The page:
When a kidney is removed due to injury or for transplantation, the other kidney grows bigger by 50 to 60 percent. Scientists have given explanation to why the lone organ grows bigger. The increased blood flow to the kidney that results from going from two to one also delivers more protein-building amino acids, which trigger the growth.
"Everybody thinks it makes sense that the kidney gets bigger, but how does the remaining kidney even know that the other kidney is gone?" said Jian-Kang Chen, a pathologist and kidney researcher at the Medical College of Georgia at the Georgia Regents University.
A decade ago, Chen showed that activation of a protein called mTOR plays a major role in the hypertrophy of the lone kidney. Now, the research team found that in mice the increased availability of amino acids prompts increased activation of a compound called mTORC1.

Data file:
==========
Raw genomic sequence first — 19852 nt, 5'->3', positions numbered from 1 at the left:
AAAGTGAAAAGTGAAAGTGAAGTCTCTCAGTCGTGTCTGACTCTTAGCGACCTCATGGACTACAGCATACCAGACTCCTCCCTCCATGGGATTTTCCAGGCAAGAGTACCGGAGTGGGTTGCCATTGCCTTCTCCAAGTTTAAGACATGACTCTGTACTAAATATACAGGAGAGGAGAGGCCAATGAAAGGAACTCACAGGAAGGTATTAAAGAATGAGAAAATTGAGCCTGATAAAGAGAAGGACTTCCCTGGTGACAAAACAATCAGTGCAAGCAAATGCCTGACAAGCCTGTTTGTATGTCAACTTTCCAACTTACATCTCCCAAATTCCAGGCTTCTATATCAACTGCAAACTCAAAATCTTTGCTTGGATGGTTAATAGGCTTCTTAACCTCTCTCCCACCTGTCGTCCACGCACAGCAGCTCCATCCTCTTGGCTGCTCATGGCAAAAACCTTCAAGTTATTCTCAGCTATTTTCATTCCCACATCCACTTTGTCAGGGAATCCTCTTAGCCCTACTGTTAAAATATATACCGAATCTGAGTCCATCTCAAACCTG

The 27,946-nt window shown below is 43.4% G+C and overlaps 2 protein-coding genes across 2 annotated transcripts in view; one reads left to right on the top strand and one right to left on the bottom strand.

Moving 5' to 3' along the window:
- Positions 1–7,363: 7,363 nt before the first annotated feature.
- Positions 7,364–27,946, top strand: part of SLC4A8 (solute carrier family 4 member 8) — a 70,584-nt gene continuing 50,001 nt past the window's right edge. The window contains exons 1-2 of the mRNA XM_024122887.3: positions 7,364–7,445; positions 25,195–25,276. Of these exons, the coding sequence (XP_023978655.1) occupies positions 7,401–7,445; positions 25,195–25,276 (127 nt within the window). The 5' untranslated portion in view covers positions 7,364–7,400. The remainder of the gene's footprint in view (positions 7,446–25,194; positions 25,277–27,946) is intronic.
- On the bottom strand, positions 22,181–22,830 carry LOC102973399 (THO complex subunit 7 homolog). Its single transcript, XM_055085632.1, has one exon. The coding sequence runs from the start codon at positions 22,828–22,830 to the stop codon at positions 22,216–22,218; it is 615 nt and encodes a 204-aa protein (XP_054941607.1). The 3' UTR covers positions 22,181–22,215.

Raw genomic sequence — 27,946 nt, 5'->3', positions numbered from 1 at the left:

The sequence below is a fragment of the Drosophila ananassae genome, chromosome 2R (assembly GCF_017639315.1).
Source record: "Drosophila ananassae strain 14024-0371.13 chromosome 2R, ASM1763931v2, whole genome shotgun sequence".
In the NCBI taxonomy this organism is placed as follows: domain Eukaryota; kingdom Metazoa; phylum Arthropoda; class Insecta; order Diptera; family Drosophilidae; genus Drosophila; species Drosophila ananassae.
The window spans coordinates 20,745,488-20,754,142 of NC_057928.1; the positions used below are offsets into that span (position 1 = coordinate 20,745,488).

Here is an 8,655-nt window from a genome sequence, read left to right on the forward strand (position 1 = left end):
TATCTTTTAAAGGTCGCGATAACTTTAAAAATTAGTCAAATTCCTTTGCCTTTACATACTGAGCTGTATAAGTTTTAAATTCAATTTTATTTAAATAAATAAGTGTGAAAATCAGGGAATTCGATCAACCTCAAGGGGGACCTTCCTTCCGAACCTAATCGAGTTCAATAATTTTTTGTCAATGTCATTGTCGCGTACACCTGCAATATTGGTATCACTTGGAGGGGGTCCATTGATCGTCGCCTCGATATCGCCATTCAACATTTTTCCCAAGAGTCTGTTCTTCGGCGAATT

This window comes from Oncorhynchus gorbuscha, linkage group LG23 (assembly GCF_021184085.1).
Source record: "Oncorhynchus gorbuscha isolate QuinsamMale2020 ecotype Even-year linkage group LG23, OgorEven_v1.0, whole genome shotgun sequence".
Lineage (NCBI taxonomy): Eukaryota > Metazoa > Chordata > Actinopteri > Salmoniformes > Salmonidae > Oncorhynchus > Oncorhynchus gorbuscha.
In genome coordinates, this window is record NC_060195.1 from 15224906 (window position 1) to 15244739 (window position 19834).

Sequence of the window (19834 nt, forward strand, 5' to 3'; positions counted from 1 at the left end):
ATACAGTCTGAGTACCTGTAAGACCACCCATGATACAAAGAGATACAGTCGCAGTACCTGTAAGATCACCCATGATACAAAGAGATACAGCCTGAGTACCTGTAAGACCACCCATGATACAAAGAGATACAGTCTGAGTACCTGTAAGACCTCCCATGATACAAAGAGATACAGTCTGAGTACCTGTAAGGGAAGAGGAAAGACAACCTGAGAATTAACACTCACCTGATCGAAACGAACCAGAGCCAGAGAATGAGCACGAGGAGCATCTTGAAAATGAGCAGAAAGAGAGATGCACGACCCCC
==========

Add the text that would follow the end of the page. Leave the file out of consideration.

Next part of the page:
In the kidneys, mTORC1 functions at a level that maintains the healthy status quo and regulates protein synthesis, cell growth and a nutrient sensor. When one kidney is lost, mTORC1 senses more amino acids coming to the remaining kidney.
"For a cell to grow bigger, it has to have increased protein synthesis, which is regulated by mTORC1," Chen noted. Amino acids come from the proteins we consume, enabling us to make proteins so that we can build muscles, bones, and other key tissues.
The study was published in the journal of Clinical Investigation.